Lewis Hamilton approached FIA over Nico Rosberg Hungarian GP pole

Lewis Hamilton approached Formula 1 race director Charlie Whiting to question whether Nico Rosberg should keep Hungarian Grand Prix pole, but did not trigger the stewards' investigation into his driving

Lewis Hamilton approached FIA over Nico Rosberg Hungarian GP pole

Following Saturday's qualifying session at the Hungaroring, Hamilton sought clarification from Whiting over correct interpretation of yellow flag rules.

Hamilton was concerned because Rosberg kept pole despite posting the best time in sector two where there had been an incident requiring double-waved yellow flags.

Rosberg later managed to demonstrate to the stewards he had lifted adequately under the yellows for Fernando Alonso's spin.

Seconds earlier Hamilton, who had been quickest in the first sector, had been forced to slow considerably and consequently lost pole.

Though Hamilton did speak personally to Whiting about the matter as he felt a worrying precedent had been set, Autosport has learned this had no influence on the stewards' decision to investigate his pole.

Questions were raised given it was almost four hours from the end of qualifying to the start of the hearing, with Rosberg forced to return to the track to explain his side after attending an event in Budapest with schoolchildren.

Hamilton was asked post-race whether the delay was because stewards had not planned to investigate before his interjection, to which he replied: "I don't believe that I influenced the stewards' enquiry.

"I have spoken to Charlie in clarification."

Part of the reasoning behind the timing delay is the stewards were also heavily involved in adjudicating the debate over how the 107% rule should be applied.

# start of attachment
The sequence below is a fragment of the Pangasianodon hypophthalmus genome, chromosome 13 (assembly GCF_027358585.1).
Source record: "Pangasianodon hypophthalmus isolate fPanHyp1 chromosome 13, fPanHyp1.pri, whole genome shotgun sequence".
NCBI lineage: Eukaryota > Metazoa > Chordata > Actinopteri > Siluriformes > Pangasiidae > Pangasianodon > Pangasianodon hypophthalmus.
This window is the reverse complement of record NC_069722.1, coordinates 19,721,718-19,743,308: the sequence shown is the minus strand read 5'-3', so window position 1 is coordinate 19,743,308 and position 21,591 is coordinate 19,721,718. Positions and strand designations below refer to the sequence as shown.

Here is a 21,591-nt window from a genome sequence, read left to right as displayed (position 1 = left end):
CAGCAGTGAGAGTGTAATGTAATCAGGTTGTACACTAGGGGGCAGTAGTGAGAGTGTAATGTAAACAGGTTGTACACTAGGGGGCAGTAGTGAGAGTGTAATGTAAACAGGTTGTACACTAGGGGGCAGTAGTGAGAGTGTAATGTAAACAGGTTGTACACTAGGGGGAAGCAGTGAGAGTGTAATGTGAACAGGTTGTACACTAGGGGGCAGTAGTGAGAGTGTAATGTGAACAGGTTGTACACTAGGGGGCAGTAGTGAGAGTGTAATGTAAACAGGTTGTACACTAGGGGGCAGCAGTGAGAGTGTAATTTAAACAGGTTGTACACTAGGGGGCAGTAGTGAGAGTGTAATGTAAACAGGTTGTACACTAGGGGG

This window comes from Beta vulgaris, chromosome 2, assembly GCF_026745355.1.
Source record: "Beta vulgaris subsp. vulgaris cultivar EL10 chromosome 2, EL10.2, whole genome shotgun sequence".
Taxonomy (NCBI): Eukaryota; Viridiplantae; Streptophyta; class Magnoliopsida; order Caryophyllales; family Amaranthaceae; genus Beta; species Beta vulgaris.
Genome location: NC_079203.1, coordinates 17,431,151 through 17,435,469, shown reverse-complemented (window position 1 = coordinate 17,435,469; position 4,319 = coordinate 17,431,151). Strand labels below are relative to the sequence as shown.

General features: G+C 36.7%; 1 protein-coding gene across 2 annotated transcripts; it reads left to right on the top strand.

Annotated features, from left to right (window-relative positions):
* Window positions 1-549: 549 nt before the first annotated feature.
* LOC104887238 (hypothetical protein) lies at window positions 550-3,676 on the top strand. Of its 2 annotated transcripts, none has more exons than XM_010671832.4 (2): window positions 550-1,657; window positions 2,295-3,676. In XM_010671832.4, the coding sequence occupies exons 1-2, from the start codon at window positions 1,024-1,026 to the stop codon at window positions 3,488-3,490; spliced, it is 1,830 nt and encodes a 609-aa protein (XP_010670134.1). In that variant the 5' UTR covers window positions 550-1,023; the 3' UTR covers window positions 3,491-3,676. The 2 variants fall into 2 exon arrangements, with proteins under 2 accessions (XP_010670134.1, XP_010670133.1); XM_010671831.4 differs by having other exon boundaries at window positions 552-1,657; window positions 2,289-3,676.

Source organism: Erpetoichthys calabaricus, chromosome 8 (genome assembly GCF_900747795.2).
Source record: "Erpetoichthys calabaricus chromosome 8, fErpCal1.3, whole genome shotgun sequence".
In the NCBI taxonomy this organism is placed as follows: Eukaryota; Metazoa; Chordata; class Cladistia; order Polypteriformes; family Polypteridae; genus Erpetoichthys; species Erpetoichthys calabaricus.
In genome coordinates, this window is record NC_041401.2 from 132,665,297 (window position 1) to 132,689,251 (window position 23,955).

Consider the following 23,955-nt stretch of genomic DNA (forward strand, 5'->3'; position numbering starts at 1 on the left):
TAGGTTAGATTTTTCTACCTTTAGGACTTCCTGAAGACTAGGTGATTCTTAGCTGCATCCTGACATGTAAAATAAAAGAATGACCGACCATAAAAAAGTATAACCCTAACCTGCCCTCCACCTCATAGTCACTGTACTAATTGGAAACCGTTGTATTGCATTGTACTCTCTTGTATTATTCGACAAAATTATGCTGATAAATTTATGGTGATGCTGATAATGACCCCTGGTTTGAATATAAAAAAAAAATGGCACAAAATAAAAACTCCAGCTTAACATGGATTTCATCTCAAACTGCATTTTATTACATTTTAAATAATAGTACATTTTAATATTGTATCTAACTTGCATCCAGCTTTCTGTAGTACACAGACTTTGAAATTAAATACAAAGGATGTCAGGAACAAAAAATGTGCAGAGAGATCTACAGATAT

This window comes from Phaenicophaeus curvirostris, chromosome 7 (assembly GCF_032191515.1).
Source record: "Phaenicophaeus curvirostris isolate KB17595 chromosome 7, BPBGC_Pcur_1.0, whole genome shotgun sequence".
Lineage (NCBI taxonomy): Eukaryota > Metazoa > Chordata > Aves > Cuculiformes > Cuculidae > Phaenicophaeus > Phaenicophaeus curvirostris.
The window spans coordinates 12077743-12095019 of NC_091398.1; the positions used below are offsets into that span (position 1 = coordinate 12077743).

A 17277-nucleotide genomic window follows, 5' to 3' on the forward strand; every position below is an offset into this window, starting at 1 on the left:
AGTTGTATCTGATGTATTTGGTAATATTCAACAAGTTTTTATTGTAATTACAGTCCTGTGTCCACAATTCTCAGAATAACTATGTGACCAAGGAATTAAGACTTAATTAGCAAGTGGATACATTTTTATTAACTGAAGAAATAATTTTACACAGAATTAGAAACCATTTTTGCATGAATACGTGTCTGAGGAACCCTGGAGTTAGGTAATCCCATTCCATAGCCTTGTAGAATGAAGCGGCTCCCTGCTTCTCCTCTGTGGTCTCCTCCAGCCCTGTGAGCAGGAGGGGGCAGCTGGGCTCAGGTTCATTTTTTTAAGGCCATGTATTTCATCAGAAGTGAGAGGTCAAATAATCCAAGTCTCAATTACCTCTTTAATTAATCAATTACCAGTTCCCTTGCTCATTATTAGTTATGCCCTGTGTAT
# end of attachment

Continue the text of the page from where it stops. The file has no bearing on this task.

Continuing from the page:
It has also emerged new evidence came to light during that period that led to the stewards opting to look more thoroughly into the matter.

It was discovered there was a one-second time gap between the yellow lights appearing on track and appearing on the dash of Rosberg's Mercedes, an anomaly that can occur on occasion.

It then became a question of Rosberg's approach to the second of the two yellow-flag sectors, and the timing of when it changed from double to single yellow.

Data had already demonstrated Rosberg lifted 'significantly' in the first yellow-flag sector, and the stewards discovered Rosberg's approach to the second yellow sector was timed just as the lights on track changed from double yellow to single, so allowing him to increase speed.

Mercedes motorsport boss Toto Wolff feels Hamilton was right to raise questions with Whiting.

"The rules are the rules and they are very clear,"said Wolff.

"Nico complied 100% with the rules. He gave it a big lift under yellow and that is enough. Full stop.

"It's good Lewis enquires about that because it's a lot of rules, and maybe what we should try to achieve is to simplify the rules and make them less [complicated].

"So I was OK with what happened."

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